Our goal is to have 1,000-1,500 signatures to present to the Pennsylvania Fish and Boat Commission in January of 2021.

Sixty-one years ago, Trout Unlimited – a renowned conservation organization – started. The principle that guided it is the principle that if we “take care of the fish, then the fishing will take care of itself.” That principle is grounded in science. Paraphrasing Dr. Casey E. Westell, Jr., the organization’s first president, one of the most important objectives is developing programs and recommendations based on the very best information and thinking available. In all matters of trout management, we want to know that we are substantially correct, both morally and biologically.

Would you, as a Pennsylvania trout angler, like to see our trout and waters achieve their greatest potential?

Would you like to have the opportunity to pursue large wild brown trout year-round?

Would you like to see our valley floor cold-water streams and our larger streams, which are now considered warm-water bass streams, become trout streams during the colder months of the year?

If so, then read on …

Brown trout have a greater diversity of food and feeding opportunities in the valley floor streams. These streams generally are found away from the streams inhabited by native Brook trout. Eggs and last year’s young of the year (YOY) are left behind. Sexually mature brown trout drop back to compete for food with smallmouth bass and other warm-water species growing larger and very fertile. They regain the energy lost from the rigors of running and spawning in cold water streams. This behavior has been identified and witnessed in streams that have not been stocked.

Pennsylvania received two strains of Brown trout, one from Germany (Bach Forelle, which means Brook trout), and the other from Scotland (a migratory strain of Loch Leven). For seventy years, the Federal fish hatcheries dispersed the fingerlings as plantings. Today, Brown trout in this state continue to demonstrate the behavior of leaving the cold-water natal streams for more fertile pastures downstream. This behavior is most prominent where stocking is non-existent on these nursery waters.

As mentioned above, Pennsylvania introduced two strains of Brown trout. The critical difference between these two strains was the characteristic of movement. Brown trout that leave the thermal protection of the cold-water tributary stream for downstream feeding opportunities demonstrate the Loch Leven strain’s characteristic.

Why is this important? This movement is an example of the least altered genetic diversity. Conversely, with each generation propagated in captivity, genetic diversity diminishes. These trout in Pennsylvania’s wilds demonstrate early planting characteristics and are the subject of our proposed study. They can grow larger and more fecund and deserve, for the first time, a seat at the management table in Pennsylvania.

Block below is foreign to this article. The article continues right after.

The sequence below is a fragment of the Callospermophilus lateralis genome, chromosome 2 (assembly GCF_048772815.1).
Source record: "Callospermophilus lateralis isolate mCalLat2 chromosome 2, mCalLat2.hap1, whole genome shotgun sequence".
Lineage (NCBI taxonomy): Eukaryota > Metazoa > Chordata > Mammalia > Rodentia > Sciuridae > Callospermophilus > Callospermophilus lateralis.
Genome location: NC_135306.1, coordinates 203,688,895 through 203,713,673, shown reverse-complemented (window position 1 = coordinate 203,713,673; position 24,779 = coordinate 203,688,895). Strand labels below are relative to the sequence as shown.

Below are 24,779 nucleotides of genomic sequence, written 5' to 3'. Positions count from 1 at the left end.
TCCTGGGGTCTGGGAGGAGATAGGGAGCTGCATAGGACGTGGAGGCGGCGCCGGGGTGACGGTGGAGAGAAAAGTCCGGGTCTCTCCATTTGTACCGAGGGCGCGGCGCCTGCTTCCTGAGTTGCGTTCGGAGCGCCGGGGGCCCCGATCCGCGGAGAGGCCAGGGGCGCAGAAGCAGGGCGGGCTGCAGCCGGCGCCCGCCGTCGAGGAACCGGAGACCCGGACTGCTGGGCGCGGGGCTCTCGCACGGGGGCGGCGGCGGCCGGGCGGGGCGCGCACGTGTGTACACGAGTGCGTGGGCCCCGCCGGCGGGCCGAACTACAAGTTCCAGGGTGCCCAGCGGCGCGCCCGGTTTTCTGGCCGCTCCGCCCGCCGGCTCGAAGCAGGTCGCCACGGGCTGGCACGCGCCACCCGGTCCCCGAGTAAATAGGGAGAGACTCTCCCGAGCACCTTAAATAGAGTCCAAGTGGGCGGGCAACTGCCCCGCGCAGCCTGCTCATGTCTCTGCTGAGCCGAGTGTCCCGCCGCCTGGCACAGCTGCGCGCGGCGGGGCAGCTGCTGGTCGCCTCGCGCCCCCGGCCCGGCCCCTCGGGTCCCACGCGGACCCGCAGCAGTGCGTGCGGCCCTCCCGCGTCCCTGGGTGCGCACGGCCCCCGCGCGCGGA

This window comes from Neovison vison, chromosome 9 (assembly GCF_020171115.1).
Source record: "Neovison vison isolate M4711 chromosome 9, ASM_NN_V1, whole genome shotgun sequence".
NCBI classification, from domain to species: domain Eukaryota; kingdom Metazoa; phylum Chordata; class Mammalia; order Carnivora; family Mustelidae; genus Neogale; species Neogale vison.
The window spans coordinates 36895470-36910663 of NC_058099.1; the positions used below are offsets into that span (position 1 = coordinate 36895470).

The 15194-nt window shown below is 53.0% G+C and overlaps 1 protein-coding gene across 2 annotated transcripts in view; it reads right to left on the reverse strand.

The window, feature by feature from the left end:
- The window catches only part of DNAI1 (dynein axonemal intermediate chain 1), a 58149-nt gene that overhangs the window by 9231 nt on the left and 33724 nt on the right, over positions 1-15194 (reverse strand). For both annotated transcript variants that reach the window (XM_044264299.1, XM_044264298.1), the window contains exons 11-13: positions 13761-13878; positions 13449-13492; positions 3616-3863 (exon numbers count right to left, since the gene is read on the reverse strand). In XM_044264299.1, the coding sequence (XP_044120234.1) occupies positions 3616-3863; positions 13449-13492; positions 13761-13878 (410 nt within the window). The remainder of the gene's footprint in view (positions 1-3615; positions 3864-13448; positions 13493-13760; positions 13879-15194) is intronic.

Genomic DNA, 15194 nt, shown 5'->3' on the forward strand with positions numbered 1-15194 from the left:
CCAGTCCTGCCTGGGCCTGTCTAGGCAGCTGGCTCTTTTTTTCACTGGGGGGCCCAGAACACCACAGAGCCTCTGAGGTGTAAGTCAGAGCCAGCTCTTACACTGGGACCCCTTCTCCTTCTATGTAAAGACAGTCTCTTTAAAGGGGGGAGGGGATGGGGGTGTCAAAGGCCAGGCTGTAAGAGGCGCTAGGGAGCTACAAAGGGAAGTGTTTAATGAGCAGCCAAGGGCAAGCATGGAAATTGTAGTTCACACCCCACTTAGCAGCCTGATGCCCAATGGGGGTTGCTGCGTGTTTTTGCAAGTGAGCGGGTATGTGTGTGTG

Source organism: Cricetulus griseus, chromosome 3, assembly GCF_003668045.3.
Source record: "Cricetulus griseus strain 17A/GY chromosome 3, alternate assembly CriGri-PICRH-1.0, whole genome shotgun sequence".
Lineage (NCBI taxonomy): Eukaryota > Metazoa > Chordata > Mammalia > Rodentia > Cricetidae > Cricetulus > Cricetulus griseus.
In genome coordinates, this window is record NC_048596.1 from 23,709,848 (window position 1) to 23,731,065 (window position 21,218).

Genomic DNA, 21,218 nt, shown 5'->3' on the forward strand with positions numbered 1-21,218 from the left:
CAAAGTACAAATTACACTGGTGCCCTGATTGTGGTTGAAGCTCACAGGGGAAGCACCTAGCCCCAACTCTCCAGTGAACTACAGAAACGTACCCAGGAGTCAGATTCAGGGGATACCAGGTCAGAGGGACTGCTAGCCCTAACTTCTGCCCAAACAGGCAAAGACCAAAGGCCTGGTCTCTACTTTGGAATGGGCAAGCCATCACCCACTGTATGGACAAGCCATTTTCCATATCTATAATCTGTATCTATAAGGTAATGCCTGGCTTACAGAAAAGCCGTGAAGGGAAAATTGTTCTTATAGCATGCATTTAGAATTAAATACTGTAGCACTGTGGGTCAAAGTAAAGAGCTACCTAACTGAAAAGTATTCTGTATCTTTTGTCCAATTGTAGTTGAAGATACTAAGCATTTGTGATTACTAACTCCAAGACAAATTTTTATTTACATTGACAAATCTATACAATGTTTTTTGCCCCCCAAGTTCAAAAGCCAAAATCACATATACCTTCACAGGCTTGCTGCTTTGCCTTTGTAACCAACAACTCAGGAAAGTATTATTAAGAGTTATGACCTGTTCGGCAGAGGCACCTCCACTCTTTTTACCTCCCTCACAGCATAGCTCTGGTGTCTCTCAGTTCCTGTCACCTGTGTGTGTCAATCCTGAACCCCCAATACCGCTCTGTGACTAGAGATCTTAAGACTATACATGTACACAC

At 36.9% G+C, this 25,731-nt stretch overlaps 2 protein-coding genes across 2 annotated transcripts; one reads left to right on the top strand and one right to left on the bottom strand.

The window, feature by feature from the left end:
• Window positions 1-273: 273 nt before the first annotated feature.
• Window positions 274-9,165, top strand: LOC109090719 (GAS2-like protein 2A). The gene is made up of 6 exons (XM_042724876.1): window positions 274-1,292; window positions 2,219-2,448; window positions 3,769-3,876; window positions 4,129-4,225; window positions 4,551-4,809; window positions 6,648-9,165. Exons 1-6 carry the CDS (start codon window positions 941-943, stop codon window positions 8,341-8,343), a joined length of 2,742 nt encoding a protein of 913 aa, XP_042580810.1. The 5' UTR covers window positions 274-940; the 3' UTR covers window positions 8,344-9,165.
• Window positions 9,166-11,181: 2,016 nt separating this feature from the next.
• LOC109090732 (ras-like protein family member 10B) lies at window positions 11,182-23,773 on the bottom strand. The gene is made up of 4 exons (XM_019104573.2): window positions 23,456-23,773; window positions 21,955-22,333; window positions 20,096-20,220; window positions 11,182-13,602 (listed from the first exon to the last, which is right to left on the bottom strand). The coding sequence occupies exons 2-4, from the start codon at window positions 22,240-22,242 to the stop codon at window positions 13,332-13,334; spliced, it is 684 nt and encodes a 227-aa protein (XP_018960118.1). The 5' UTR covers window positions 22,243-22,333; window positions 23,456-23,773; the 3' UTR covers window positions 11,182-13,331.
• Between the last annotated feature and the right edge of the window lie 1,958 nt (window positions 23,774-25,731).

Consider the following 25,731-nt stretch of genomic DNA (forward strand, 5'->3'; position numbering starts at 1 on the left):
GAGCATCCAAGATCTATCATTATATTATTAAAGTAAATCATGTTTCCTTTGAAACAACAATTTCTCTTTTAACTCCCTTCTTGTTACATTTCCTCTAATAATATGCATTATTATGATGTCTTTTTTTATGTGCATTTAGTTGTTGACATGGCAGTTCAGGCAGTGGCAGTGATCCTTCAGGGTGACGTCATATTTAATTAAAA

In theory, stocking increases the stress due to a sudden and unnatural population density on nursery waters. This results in an adaptation of the wild trout. Our smaller, cooler waters should function as nursery streams with more room and less feeding competition for survival. Stocking exacerbates this competitive stress, so the trout adapt by becoming smaller and fertile at an earlier age. We are creating an imbalance between fish and food, resulting in stress and the stunting of one of the most adaptable species. Make sense?

Instead of being a state that historically stocks hatchery fish over wild, naturally producing trout, Pennsylvania could take the lead in trout fisheries management.

We will be proposing the following study to the Pennsylvania Fish and Boat Commission:

  • Select a cold-water stocked stream that is considered a nursery stream
  • Do a baseline survey noting young of the year and age class structure on the selected stocked stream
  • Stop further stocking
  • Survey twice annually, pre-spawn and post-spawn, noting age class and size.
  • Include genetic sampling for identification and to distinguish between migratory (movers) and other resident Brown trout

Today, these trout populations’ exposure through social media presents a threat to their survival and an urgent need for protection.

A well-defined, achievable request of PFBC is linked to the Extended Season regulation. Extended Season: Stocked trout waters and all waters downstream of stocked trout waters. From January 1 through February 28 and September 7 through December 31, the harvest is 3 combined species over 7 inches. There is little discernable science behind the minimum size of 7 inches.

If this regulation is changed, it should receive minimal pushback from anglers. The Extended Season of September 7 to the statewide closure of March covers the spawn and post-spawn. This fact is critical to our wild trout.

Changing to 3 combined species under 14 inches would protect spawning trout and migratory trout in their hunt for safe food in all downstream waters during the post-spawn period. This regulation would cover all waters without being named to avoid exploitation.

The Keystone Select Waters program was an initiative to help the PFBC increase license sales and revenue. The Special Regulation Keystone Waters program recognizes the value that larger trout represent from a revenue perspective.

The proposed change to 3 per day under 14 inches combines practical and effective conservation-minded management based on science. It promotes a more fiscal, long-term management strategy.